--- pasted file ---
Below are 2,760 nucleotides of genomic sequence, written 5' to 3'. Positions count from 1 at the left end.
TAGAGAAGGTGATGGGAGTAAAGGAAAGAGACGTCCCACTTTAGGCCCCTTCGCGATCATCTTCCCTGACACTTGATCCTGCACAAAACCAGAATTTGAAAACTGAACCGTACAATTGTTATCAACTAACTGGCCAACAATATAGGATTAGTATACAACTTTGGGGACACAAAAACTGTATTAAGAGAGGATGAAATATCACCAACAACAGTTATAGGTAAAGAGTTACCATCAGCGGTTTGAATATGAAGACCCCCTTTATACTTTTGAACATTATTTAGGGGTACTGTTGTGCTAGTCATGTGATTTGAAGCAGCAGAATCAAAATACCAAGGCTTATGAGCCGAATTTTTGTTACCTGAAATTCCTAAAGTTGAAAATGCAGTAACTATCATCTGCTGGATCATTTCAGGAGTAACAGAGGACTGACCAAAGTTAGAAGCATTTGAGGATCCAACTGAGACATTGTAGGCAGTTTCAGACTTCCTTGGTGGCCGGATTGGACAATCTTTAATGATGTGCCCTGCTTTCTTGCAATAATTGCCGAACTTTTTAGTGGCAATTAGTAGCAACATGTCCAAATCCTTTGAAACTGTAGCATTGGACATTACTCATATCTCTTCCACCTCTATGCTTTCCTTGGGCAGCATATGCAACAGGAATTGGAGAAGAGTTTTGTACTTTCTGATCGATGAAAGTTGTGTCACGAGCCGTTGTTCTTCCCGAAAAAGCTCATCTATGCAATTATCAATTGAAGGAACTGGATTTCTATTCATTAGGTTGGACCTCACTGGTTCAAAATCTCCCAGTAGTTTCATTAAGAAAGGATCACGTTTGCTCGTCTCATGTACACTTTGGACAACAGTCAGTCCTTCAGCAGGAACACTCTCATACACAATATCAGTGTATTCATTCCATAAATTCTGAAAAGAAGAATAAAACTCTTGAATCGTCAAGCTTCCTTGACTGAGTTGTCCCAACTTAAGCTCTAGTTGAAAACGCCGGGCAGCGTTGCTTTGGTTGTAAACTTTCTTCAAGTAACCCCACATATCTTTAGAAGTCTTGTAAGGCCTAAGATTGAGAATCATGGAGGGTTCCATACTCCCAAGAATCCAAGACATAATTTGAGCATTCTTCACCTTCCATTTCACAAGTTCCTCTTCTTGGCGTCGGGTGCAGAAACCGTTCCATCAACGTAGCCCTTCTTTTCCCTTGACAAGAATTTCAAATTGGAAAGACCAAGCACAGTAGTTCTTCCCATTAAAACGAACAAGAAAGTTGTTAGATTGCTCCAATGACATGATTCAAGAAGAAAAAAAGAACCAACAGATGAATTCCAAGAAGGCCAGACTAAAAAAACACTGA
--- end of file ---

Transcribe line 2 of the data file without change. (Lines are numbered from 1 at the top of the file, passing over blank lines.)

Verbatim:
TAGAGAAGGTGATGGGAGTAAAGGAAAGAGACGTCCCACTTTAGGCCCCTTCGCGATCATCTTCCCTGACACTTGATCCTGCACAAAACCAGAATTTGAAAACTGAACCGTACAATTGTTATCAACTAACTGGCCAACAATATAGGATTAGTATACAACTTTGGGGACACAAAAACTGTATTAAGAGAGGATGAAATATCACCAACAACAGTTATAGGTAAAGAGTTACCATCAGCGGTTTGAATATGAAGACCCCCTTTATACTTTTGAACATTATTTAGGGGTACTGTTGTGCTAGTCATGTGATTTGAAGCAGCAGAATCAAAATACCAAGGCTTATGAGCCGAATTTTTGTTACCTGAAATTCCTAAAGTTGAAAATGCAGTAACTATCATCTGCTGGATCATTTCAGGAGTAACAGAGGACTGACCAAAGTTAGAAGCATTTGAGGATCCAACTGAGACATTGTAGGCAGTTTCAGACTTCCTTGGTGGCCGGATTGGACAATCTTTAATGATGTGCCCTGCTTTCTTGCAATAATTGCCGAACTTTTTAGTGGCAATTAGTAGCAACATGTCCAAATCCTTTGAAACTGTAGCATTGGACATTACTCATATCTCTTCCACCTCTATGCTTTCCTTGGGCAGCATATGCAACAGGAATTGGAGAAGAGTTTTGTACTTTCTGATCGATGAAAGTTGTGTCACGAGCCGTTGTTCTTCCCGAAAAAGCTCATCTATGCAATTATCAATTGAAGGAACTGGATTTCTATTCATTAGGTTGGACCTCACTGGTTCAAAATCTCCCAGTAGTTTCATTAAGAAAGGATCACGTTTGCTCGTCTCATGTACACTTTGGACAACAGTCAGTCCTTCAGCAGGAACACTCTCATACACAATATCAGTGTATTCATTCCATAAATTCTGAAAAGAAGAATAAAACTCTTGAATCGTCAAGCTTCCTTGACTGAGTTGTCCCAACTTAAGCTCTAGTTGAAAACGCCGGGCAGCGTTGCTTTGGTTGTAAACTTTCTTCAAGTAACCCCACATATCTTTAGAAGTCTTGTAAGGCCTAAGATTGAGAATCATGGAGGGTTCCATACTCCCAAGAATCCAAGACATAATTTGAGCATTCTTCACCTTCCATTTCACAAGTTCCTCTTCTTGGCGTCGGGTGCAGAAACCGTTCCATCAACGTAGCCCTTCTTTTCCCTTGACAAGAATTTCAAATTGGAAAGACCAAGCACAGTAGTTCTTCCCATTAAAACGAACAAGAAAGTTGTTAGATTGCTCCAATGACATGATTCAAGAAGAAAAAAAGAACCAACAGATGAATTCCAAGAAGGCCAGACTAAAAAAACACTGA